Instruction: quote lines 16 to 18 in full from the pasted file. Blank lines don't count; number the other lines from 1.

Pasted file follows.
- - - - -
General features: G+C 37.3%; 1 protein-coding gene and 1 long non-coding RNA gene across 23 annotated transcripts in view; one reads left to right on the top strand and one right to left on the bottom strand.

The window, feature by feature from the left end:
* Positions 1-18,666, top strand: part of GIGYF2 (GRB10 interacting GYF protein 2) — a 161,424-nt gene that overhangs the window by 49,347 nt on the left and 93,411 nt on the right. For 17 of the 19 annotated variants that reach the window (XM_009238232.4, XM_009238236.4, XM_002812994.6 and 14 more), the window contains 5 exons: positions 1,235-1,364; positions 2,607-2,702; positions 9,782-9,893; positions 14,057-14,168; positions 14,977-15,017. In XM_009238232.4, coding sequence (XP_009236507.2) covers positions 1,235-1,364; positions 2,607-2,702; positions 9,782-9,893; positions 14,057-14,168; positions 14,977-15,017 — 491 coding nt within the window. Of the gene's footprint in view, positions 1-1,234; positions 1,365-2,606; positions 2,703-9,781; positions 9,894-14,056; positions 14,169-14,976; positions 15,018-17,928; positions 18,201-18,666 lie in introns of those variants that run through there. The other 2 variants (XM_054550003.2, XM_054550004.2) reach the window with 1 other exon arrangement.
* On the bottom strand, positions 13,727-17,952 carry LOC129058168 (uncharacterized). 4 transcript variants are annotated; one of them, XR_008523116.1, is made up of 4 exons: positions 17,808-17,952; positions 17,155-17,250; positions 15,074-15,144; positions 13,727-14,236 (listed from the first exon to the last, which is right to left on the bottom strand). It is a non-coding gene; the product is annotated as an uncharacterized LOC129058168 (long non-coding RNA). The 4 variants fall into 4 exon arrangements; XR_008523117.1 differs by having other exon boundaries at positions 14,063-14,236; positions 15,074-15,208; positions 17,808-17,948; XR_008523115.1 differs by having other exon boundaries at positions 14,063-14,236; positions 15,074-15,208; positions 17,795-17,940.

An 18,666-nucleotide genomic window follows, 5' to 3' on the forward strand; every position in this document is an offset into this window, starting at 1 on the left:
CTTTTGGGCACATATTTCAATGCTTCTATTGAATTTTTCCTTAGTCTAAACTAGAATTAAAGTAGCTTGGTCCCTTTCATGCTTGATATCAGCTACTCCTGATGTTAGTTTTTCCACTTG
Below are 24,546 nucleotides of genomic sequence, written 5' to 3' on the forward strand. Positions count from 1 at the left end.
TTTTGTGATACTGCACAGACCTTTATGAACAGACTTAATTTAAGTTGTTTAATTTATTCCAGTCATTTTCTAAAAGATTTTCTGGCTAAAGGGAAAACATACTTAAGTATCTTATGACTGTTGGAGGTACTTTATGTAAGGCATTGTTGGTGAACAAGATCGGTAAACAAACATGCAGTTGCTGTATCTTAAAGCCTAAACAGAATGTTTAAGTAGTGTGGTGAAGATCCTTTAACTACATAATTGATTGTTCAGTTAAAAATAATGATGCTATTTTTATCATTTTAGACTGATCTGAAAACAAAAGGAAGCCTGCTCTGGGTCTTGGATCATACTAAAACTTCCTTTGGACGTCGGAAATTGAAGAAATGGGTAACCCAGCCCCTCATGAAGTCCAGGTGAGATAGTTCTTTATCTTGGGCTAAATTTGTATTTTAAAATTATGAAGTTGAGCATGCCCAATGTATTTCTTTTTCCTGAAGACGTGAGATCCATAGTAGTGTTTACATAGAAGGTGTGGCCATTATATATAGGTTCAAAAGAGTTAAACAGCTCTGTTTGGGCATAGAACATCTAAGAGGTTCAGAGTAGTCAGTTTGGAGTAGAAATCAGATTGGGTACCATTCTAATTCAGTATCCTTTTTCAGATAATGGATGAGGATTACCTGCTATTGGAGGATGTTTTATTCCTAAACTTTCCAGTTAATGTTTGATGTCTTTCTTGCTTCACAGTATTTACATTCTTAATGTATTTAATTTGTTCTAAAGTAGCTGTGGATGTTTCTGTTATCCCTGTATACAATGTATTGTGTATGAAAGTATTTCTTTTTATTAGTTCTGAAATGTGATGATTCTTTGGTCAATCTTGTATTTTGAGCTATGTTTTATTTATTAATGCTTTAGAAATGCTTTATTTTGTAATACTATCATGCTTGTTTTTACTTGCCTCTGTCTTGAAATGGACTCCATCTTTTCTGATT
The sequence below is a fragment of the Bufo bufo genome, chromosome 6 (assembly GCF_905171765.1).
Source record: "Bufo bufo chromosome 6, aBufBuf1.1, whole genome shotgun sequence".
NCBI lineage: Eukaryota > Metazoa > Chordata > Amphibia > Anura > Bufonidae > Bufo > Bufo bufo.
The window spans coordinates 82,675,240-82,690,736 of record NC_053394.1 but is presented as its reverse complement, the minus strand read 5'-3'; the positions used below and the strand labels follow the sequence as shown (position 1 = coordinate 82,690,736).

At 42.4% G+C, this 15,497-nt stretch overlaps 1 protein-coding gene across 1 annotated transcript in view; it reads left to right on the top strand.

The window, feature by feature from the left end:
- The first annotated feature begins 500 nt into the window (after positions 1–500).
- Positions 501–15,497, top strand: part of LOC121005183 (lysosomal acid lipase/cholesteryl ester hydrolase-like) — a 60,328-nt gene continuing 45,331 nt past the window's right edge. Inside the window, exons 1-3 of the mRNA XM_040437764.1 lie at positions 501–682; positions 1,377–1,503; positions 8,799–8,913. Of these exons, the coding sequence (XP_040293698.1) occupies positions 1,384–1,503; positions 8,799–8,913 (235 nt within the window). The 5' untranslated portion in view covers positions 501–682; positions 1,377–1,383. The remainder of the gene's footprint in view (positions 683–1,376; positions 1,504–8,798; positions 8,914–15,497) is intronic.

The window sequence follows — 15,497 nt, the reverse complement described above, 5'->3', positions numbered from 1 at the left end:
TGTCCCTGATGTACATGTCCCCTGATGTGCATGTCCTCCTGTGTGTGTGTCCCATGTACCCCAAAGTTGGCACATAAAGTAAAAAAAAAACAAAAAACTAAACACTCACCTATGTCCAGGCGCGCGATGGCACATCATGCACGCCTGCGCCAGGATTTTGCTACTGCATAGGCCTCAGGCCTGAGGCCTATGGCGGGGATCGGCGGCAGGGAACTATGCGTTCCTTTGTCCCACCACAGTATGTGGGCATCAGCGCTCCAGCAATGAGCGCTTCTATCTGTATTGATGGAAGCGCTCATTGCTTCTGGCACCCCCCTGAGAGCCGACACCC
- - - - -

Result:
- Positions 501–15,497, top strand: part of LOC121005183 (lysosomal acid lipase/cholesteryl ester hydrolase-like) — a 60,328-nt gene continuing 45,331 nt past the window's right edge. Inside the window, exons 1-3 of the mRNA XM_040437764.1 lie at positions 501–682; positions 1,377–1,503; positions 8,799–8,913. Of these exons, the coding sequence (XP_040293698.1) occupies positions 1,384–1,503; positions 8,799–8,913 (235 nt within the window). The 5' untranslated portion in view covers positions 501–682; positions 1,377–1,383. The remainder of the gene's footprint in view (positions 683–1,376; positions 1,504–8,798; positions 8,914–15,497) is intronic.

The window sequence follows — 15,497 nt, the reverse complement described above, 5'->3', positions numbered from 1 at the left end:
TGTCCCTGATGTACATGTCCCCTGATGTGCATGTCCTCCTGTGTGTGTGTCCCATGTACCCCAAAGTTGGCACATAAAGTAAAAAAAAAACAAAAAACTAAACACTCACCTATGTCCAGGCGCGCGATGGCACATCATGCACGCCTGCGCCAGGATTTTGCTACTGCATAGGCCTCAGGCCTGAGGCCTATGGCGGGGATCGGCGGCAGGGAACTATGCGTTCCTTTGTCCCACCACAGTATGTGGGCATCAGCGCTCCAGCAATGAGCGCTTCTATCTGTATTGATGGAAGCGCTCATTGCTTCTGGCACCCCCCTGAGAGCCGACACCC